All we can say is...FINALLY! After nearly eight years in our Water Mill design studio, and over a year of designing the new space, we have finally renovated our interior working area! Now, truth be told, we fully renovated the 18th-century barn on our property that serves as our design studio when we first moved out to the Hamptons in 2002. We sheet-rocked the unfinished walls, put down wide-plank pine floors over the raw concrete slab floor, modernized the bathroom and kitchenette, and added a proper HVAC system. Structurally it was sound as a pound. However, the area that was lacking, especially in recent years was our desk/working area. It all started out fine...We each used our old desks from our respective places from when we lived in NYC, and over time added file cabinets when we needed more storage, and added desks when we gained new employees. However, eight years down the road, our office had become a mishmash or random, unmatched furniture. We're all for an eclectic mix, but this was not anything that could be confused for eclectic genius...It was just a mess. We never had enough storage room, so we just made piles and piles, and piles on top of other piles. It was getting harder and harder to think creatively when our surroundings were getting more and more disorganized. The homes that we create for our clients are calm, tranquil, relaxing places to escape the stress of the city...It was time for us to start practicing that we preach.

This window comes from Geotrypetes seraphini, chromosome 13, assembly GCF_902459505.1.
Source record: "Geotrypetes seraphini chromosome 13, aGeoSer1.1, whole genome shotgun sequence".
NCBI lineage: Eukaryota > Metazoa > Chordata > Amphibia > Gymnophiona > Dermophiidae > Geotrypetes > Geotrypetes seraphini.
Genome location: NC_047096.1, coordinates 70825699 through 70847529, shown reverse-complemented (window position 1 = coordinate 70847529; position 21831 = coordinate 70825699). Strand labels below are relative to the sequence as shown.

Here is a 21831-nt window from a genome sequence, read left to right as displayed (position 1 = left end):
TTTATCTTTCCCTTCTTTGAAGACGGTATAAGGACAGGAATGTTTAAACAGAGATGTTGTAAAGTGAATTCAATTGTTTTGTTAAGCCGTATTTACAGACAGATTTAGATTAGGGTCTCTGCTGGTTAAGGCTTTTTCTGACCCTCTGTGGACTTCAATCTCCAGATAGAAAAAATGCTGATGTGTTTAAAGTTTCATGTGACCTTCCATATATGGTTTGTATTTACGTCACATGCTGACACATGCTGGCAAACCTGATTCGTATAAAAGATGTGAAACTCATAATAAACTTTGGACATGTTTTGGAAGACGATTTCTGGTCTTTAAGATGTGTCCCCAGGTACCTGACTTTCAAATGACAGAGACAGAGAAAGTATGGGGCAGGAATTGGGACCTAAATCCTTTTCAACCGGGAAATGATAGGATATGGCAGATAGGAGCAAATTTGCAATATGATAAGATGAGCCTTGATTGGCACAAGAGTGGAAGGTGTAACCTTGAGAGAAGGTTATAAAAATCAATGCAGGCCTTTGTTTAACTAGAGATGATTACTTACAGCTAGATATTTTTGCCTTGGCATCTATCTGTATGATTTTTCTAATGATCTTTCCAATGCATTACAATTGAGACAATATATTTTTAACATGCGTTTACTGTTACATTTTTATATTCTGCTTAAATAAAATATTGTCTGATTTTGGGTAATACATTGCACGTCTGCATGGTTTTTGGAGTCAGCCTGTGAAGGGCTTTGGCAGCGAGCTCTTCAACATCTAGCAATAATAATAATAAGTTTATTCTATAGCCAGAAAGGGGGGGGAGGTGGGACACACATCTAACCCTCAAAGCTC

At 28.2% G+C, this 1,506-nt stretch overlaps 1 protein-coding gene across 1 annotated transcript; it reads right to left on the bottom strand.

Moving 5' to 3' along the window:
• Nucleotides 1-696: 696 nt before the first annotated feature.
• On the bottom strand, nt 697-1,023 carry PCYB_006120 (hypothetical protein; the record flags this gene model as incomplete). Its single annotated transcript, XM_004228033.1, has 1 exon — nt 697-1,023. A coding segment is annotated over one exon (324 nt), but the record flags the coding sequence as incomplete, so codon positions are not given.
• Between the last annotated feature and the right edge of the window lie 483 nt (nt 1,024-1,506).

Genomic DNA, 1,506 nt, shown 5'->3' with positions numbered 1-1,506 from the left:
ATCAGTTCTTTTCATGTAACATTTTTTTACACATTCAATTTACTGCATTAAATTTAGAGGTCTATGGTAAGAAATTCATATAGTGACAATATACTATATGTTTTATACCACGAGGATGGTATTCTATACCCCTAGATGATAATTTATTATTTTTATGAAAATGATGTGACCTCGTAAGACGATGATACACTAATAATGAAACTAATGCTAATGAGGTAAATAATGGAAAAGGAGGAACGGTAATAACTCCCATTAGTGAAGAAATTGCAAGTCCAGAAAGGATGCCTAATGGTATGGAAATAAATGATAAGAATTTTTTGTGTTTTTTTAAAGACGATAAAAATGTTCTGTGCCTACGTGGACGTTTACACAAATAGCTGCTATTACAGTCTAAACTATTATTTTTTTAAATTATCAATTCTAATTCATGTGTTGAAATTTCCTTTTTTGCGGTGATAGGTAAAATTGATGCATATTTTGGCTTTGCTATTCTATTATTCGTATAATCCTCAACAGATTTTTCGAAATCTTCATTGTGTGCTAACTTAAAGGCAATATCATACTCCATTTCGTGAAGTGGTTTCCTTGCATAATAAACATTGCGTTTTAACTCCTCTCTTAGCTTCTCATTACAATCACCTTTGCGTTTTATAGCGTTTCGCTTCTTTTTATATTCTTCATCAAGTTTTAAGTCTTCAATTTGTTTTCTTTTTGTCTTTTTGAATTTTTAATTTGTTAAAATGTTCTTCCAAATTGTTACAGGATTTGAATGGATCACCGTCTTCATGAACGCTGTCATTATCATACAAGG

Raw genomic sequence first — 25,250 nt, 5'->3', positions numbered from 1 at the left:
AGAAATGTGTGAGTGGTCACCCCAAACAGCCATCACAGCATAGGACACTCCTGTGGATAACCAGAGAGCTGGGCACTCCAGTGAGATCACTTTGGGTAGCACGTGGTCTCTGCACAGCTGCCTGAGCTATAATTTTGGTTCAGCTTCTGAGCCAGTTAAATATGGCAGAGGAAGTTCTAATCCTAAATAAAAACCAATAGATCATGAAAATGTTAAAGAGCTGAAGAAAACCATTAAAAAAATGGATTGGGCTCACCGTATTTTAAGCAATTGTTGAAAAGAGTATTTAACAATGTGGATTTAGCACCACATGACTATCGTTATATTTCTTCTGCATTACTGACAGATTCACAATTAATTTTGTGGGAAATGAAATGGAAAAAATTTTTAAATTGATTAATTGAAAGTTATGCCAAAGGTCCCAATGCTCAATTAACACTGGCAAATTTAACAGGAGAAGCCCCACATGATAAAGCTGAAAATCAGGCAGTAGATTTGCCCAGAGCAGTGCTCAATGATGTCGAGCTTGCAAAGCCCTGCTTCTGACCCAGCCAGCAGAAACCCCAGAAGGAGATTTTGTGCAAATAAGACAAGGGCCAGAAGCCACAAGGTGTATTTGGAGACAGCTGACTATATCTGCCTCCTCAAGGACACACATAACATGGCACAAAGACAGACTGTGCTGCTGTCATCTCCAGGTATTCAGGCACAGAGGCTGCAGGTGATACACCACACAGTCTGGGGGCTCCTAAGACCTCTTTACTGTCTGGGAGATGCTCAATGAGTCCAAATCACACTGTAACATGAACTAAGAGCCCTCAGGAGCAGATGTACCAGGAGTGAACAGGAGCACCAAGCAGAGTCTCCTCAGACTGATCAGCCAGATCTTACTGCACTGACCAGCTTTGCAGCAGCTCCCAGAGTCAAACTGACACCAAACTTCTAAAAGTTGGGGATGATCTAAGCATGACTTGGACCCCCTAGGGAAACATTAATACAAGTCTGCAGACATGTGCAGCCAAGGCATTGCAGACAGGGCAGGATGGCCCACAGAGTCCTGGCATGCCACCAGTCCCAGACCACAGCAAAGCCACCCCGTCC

So, in late 2008/early 2009 we started talking about how we would renovate our work space...If we could ever commit to actually doing it! And just a short year/year and a half later (and five or seven or ten design revisions later), we finally set the wheels in motion. The work was performed by Peter Zambuto and Scott Tufarella of Finished Touch Carpentry in Shirley, NY., and we are thrilled with the job that they did here for us. We've been working with them for about six years, since they converted our attic into a playroom. They did such good work that we began using them for our clients' projects as well. While working for us they have done exterior framing and roofing, interior renovations, additions, full bathroom renovations, custom cabinetry and finished carpentry. And they really pulled out all of the stops for our studio :)